I recently embarked on a trip to the UK, checking out some of the main royal tourist attractions; they did not disappoint.
Winter in the UK is very much an off-peak time for tourism, but royal attractions, such as Buckingham Palace and Windsor Castle, are always bustling with travellers hoping to experience some of the magic of the monarchy.
My first stop was to the internationally recognised symbol of the monarchy: Buckingham Palace. During the winter months, the Palace is technically closed to the public, but for a reasonable price you can book a tour of the state rooms. We entered the Palace at the Ambassador’s Entrance and we escorted out onto the Quadrangle to enter the State rooms via the porte-cochére (Where TRH the Duke and Duchess of Cambridge arrived in their carriage for official photographs after their wedding).
Walking into the Grand Entrance, one imagined a Prime Minister or Diplomat entering in the same fashion, with anticipation building for a reception with Her Majesty. Our small group (only about 15 of us) was greeted here by our wonderful guide Carly, who was extremely knowledgable and engaging. We walked up the Grand Staircase, welcomed by a series of full length portraits of the Palace’s previous inhabitants (including George III and William IV).
Carly opened the doors to the Green Drawing Room, revealing a striking room with sparkling chandeliers and plush green wallpaper. When visiting the State Rooms, one must remember to look up, as well as around, as the friezes and ceilings are opulently decorated. 17th century cabinets around the room were adorned with stunning Sèvres porcelain, including one of the world’s rarest pieces; a potpourri vase in the form of a ship.
We moved from the Green Drawing Room, through a set of large mirrored doors into the Throne Room, decorated in rich, royal red carpets and wall coverings, accentuated by a majestic chandelier and gold accents along the walls and ceiling. Ahead of us was seen two plush thrones, bearing the initials EIIR & P. From the Throne Room, we moved to the picture gallery (which stretches the whole length of the wing), filled with famous and historic paintings from some of the world’s greatest artists.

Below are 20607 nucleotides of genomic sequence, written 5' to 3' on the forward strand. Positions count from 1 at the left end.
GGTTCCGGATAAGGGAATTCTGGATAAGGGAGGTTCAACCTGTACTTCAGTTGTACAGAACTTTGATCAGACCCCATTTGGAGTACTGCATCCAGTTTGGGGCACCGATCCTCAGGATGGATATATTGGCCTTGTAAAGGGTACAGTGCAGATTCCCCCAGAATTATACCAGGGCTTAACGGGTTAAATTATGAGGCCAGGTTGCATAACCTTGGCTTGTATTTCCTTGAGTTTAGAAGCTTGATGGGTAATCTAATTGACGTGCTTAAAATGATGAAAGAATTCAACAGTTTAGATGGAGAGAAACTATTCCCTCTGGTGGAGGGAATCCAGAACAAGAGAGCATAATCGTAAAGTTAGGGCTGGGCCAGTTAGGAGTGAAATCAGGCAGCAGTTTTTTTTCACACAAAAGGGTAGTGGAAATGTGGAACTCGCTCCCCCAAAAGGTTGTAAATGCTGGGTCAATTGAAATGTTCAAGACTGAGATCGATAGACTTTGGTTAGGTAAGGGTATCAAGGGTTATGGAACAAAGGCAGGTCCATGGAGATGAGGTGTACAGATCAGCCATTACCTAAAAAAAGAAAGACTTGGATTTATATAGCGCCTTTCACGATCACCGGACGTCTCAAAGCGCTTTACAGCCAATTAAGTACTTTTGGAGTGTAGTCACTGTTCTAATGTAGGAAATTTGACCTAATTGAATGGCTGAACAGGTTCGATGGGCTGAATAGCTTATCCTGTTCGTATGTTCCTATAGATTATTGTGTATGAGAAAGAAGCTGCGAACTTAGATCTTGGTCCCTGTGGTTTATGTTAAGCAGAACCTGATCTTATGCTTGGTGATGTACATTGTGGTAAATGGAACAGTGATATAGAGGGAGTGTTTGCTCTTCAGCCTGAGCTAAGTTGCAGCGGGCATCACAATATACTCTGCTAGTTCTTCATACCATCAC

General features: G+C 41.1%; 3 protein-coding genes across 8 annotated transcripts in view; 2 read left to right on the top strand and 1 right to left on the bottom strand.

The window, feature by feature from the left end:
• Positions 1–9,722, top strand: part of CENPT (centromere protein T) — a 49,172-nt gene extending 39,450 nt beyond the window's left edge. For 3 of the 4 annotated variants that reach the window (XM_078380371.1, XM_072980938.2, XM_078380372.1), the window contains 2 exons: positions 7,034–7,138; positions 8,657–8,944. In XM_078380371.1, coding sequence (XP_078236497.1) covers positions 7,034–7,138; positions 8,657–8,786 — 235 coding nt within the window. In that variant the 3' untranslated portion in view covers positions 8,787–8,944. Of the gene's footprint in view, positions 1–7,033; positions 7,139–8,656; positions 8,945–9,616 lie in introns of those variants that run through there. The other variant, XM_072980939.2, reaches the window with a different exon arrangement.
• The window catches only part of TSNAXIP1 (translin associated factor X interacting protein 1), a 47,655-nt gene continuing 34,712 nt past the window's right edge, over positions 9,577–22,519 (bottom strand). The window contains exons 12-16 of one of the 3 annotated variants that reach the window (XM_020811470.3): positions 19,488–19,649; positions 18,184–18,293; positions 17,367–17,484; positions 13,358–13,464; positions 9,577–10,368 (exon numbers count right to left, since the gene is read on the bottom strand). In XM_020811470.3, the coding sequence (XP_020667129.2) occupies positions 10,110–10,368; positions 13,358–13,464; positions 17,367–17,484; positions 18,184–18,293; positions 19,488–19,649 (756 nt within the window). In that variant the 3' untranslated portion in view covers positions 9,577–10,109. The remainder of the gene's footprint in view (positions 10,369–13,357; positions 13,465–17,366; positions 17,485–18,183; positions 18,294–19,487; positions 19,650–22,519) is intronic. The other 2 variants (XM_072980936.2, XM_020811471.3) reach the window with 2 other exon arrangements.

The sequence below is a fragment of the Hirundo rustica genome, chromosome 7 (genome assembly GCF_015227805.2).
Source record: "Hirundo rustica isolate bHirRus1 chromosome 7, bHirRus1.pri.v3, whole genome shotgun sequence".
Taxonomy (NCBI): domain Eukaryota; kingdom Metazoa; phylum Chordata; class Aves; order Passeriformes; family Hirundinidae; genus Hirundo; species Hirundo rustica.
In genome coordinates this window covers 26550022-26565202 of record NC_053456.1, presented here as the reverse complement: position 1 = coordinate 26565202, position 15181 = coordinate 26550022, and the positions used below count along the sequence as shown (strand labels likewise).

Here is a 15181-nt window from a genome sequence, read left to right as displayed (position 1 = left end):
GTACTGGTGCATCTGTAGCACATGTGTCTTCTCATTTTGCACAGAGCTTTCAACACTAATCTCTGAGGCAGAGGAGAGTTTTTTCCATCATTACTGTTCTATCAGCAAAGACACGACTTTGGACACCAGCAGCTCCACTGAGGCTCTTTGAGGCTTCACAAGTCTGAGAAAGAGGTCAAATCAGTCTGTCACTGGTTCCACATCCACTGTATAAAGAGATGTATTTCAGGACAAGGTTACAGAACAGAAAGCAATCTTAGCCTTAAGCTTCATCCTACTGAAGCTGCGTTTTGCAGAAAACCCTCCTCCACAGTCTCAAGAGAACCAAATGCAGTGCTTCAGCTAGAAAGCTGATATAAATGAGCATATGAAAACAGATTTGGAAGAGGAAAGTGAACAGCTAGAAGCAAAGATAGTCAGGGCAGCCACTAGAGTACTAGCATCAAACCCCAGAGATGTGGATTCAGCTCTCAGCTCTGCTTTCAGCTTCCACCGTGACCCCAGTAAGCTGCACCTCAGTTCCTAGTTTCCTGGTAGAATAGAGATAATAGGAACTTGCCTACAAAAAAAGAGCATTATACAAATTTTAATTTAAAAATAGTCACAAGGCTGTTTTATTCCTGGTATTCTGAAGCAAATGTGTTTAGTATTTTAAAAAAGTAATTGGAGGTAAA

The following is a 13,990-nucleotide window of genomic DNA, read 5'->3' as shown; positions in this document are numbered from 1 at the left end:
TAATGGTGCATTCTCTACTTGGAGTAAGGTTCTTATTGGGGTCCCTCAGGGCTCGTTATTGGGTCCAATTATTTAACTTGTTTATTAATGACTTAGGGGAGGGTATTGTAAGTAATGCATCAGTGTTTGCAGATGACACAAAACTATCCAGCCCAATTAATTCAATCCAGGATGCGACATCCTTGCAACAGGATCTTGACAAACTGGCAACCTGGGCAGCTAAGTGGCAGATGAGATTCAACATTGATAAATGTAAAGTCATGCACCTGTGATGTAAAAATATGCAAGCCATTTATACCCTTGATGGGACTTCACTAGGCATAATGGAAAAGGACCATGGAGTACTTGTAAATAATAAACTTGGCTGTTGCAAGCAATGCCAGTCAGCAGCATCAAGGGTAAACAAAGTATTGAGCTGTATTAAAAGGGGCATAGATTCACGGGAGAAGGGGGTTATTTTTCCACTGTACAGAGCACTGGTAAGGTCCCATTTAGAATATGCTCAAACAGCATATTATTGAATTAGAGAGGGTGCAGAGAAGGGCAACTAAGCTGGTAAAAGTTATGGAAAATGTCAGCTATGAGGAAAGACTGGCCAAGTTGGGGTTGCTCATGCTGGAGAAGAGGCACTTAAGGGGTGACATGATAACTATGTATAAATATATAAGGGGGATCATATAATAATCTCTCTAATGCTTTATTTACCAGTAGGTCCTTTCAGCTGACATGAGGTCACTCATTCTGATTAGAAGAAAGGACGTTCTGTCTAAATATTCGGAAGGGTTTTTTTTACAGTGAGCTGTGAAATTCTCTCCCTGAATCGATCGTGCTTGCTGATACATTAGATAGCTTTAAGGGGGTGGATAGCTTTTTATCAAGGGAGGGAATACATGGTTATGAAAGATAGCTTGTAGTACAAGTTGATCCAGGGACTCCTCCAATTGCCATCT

We then entered the Ballroom; the site of luxurious state banquets and investitures. The scale of this room is astonishing, with the throne at the front elevated above the main floor, and the musicians’ gallery and organ high above the floor at the other end. From the Ballroom, we moved to the State Dining room, with its long but low mahogany dining table creating a real sense of height in the room.
The Blue Drawing Room was next. It is quite similar to the Green Drawing Room, with Sèvres vases and a grand ceiling (though, obviously blue not green). We moved finally into the White Drawing Room, in my opinion the most lavish and majestic of the state rooms. This room should be called the Gold Drawing Room, as every feature of the room is accentuated with shiny gold, including an 18th century roll-top desk and the opulent gilded piano which was played by Queen Victoria herself. At the end of the room are two large mirrors above gilded cabinets, one of which is actually a concealed door. When opened, the cabinet and mirror move as one and provide access to the state rooms from the private rooms of the royals.
To top of the tour, we exited Buckingham Palace through the front gates of the Forecourt (with more than a few confused tourists outside snapping our pictures!)
For a more historical royal experience, Windsor Castle is spectacular. Though much of the inside of the Castle is closed in the winter, the old stone buildings are a site to behold from the outside. Windsor Castle is also a great place to watch the changing of the guard in the winter, as it is much less crowded than Buckingham Palace and you are able to get much closer to the ‘action’. But beware, once the changing of the guard starts, the gates are closed so you will not be able to exit until the ceremony is complete.
Walking the streets of London, there are sites with royal links to behold everywhere. From the medieval royal connections of the Tower of London, to the memories of royal weddings evoked by a visit to Westminster Abbey, even down to the lavish blue street lights topped with a gold coloured crown scattered throughout the city.
Not only do these ‘tourist attractions’ reflect the rich and colourful history of the monarchy in Britain, but their popularity also speaks volumes of the standing of the current system in the eyes of Britons and the world.
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